Lime and mint make this refreshing Mojito Kombucha taste like the cocktail but without the alcohol.
This Mojito Kombucha is one of my favorite kombucha recipes, and I've made quite a few. It's light and refreshing, just like a Mojito cocktail.
It does not contain alcohol, which makes it perfect for a non alcohol option at a party or get-together.Lime and mint make this refreshing Mojito Kombucha taste like the cocktail but without the alcohol. Click To Tweet
Two Types of Fermentation
The first fermentation of kombucha is when you combine sweetened tea, a kombucha scoby, and some starter tea. You let it ferment for 7-21 days and the result is uncarbonated unflavored kombucha.
The second fermentation involves taking that kombucha you made in the first fermentation and adding flavor, which is what you'll be doing for this recipe.
You let it ferment for another 3-5 days in sealed bottles. The result is a fizzy flavored drink.
You can ferment even longer, if needed, letting the kombucha ferment up to 14 days. It all depends on the amount of sugar content in the flavor you're adding, and the temperature of the room.
Warmer temperatures will cause faster fermentation, and higher sugar content will also speed up fermentation.
What Makes Kombucha Fizzy?
The second fermentation is when kombucha gets fizzy. By putting it into a sealed container at room temperature and adding a sugar source (fruit and / or sweetener), carbon dioxide builds.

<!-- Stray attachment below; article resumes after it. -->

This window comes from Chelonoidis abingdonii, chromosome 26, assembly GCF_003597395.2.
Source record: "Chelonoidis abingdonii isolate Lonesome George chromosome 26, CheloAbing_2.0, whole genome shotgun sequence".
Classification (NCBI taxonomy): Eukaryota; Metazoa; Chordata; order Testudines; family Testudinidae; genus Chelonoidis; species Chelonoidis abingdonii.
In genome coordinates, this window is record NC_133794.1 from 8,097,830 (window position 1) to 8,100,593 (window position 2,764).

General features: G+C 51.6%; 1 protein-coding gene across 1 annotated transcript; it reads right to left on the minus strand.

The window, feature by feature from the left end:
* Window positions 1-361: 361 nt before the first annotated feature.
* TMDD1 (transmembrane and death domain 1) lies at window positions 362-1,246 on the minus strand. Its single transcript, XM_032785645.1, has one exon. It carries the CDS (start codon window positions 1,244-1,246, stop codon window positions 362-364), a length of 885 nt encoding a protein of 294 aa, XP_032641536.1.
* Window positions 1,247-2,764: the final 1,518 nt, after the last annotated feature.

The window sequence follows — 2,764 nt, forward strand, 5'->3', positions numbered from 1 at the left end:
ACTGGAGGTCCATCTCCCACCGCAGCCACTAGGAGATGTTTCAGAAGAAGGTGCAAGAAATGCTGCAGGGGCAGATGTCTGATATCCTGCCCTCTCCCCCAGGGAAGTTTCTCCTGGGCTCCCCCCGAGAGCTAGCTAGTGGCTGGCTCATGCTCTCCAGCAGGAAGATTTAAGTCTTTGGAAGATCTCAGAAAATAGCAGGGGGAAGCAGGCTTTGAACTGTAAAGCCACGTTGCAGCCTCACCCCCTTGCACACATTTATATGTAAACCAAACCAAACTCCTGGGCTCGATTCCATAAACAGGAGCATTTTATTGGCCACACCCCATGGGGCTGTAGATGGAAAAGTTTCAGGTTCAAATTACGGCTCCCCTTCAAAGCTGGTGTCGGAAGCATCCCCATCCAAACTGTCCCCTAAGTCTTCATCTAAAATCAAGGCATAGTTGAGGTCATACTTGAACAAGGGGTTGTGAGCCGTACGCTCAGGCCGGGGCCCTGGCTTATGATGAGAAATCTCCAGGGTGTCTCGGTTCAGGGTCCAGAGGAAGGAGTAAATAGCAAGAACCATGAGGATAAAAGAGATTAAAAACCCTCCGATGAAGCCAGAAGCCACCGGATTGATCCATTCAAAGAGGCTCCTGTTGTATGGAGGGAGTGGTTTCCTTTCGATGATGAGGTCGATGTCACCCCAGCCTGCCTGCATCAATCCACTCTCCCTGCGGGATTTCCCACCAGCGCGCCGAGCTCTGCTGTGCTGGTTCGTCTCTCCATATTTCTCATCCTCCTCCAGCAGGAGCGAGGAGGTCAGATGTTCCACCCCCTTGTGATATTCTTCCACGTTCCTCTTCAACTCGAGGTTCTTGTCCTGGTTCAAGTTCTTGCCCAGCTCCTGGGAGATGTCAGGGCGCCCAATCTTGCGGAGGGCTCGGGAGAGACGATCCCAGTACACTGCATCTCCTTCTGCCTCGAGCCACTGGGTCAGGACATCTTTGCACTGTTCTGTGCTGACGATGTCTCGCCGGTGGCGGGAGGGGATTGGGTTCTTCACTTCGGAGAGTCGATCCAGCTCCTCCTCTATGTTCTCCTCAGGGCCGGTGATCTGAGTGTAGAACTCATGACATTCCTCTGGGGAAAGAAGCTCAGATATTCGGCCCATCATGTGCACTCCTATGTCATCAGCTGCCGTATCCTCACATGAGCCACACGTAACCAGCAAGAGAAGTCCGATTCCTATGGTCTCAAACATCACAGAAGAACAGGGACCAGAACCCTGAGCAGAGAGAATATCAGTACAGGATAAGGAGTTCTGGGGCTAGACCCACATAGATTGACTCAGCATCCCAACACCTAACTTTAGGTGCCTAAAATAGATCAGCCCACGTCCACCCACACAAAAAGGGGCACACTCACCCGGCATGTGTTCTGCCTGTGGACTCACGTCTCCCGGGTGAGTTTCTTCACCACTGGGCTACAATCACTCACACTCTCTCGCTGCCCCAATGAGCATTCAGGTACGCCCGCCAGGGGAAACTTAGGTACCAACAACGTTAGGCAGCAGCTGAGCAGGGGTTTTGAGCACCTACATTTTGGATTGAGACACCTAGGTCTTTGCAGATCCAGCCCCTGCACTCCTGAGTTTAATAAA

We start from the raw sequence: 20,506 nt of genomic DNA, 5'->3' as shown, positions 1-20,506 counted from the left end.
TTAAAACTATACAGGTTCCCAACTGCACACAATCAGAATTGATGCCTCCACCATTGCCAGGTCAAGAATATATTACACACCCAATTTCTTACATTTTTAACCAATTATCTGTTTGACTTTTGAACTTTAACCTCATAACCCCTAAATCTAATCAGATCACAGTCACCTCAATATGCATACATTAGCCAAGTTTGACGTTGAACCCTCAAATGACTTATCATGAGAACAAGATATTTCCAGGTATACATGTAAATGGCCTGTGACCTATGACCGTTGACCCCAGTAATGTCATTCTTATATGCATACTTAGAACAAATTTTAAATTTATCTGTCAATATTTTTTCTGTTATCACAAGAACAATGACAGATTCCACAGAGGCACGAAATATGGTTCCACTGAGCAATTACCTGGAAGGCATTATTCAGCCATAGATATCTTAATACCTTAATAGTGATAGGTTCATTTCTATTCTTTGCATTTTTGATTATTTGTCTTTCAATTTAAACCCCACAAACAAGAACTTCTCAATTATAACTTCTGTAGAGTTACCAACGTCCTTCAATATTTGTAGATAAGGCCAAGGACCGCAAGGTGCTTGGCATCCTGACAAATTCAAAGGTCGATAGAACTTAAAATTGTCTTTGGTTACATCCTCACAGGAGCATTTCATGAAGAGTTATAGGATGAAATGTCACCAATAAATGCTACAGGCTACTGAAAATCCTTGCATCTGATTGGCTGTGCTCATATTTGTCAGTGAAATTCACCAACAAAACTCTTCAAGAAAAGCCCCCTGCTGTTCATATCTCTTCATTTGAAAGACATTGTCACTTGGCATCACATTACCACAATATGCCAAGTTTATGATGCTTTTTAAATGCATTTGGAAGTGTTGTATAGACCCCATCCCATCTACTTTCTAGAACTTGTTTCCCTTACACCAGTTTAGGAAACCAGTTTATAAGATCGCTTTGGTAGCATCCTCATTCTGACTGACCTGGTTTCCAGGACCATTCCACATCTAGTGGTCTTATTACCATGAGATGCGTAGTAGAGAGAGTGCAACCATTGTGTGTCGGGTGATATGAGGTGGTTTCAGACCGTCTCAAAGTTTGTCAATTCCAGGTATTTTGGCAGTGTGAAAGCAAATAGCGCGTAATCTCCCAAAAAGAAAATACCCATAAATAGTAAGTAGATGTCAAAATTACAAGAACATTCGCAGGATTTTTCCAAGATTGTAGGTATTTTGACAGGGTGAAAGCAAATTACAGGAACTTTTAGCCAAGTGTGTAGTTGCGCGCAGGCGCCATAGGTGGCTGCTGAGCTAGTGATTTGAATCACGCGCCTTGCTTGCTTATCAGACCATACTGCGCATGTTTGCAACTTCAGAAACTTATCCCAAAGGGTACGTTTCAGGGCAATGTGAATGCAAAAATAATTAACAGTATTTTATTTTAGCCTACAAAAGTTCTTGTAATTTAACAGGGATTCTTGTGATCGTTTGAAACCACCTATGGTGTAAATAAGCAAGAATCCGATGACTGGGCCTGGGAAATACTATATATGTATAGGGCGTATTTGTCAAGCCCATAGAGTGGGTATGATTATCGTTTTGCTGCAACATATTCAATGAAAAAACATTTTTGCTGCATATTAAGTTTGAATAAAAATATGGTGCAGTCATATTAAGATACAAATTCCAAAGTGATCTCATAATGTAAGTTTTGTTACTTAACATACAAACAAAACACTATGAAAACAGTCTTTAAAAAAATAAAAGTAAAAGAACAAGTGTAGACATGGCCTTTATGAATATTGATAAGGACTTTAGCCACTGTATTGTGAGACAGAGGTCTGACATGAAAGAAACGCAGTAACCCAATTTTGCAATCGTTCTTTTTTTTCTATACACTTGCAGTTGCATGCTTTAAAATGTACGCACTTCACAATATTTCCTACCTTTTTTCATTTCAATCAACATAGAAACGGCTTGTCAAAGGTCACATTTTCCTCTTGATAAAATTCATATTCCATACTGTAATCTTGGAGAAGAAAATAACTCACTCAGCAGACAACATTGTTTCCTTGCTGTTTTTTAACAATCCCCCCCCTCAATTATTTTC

How to Make This Recipe
Pour ¼ cup lime juice, ¼ cup agave syrup, and 4 mint leaves into each bottle. Pour homemade kombucha into the bottles, leaving 1-2" head space. Let sit 3-5 days.
Pop open the lids at least once a day. Pressure builds, and this allows it to escape.
Should I Burp My Second Ferment Kombucha?
Yes! If you don't you could have a mess. By adding sugar to the homemade kombucha and fermenting a second time in bottles with swing top lids, you're creating an environment for carbonation. If you don't allow it to escape, you'll have kombucha all over your kitchen.
How Long Does It Take To Get Fizzy Kombucha?
It can take anywhere from 1-14 days. It depends on a few things.
- It depends how much sugar you have in the kombucha. (Sugar in the form of fruit and / or sweetener.) The more sugar, the faster you'll get carbonation.
- It also depends on the weather. Warmer temperature = faster carbonation. I've had bubbly kombucha after a day in summer months and bubbly kombucha after a week in colder months.
Other Kombucha Recipes
- Only use bottles with swing top lids! Mason jars and store-bought kombucha bottles that have the seal broken won't hold carbonation.
- Refrigerate after the kombucha is done fermenting.
- You can substitute the agave syrup with maple syrup, brown sugar, white sugar, or another sweetener, but if you leave sweetener out altogether you'll get less carbonation because the only ingredient feeding the kombucha would be the lime juice.
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You May Need:
- 12 cups homemade kombucha
- 1 cup lime juice
- 1 cup agave syrup
- 16 mint leaves finely chopped
- Line up 4 (25 ounce) bottles with flip top lids or other air tight bottles.
- Pour ¼ cup lime juice, ¼ cup agave syrup, and 4 mint leaves into each 25 ounce bottle.
- Using a funnel, pour freshly made homemade kombucha into each 25 ounce bottle leaving 1-2" head space.
- Let bottles sit out (at 75° - 85°) 3-5 days, making sure to pop the lids each day to let out the pressure of the carbon dioxide. Taste each day to test its flavor and fizziness.
- Refrigerate when you are happy with the amount of fizz and flavor.
*Note: Nutrition information should be considered an estimate only. Different nutrition calculators give you different results.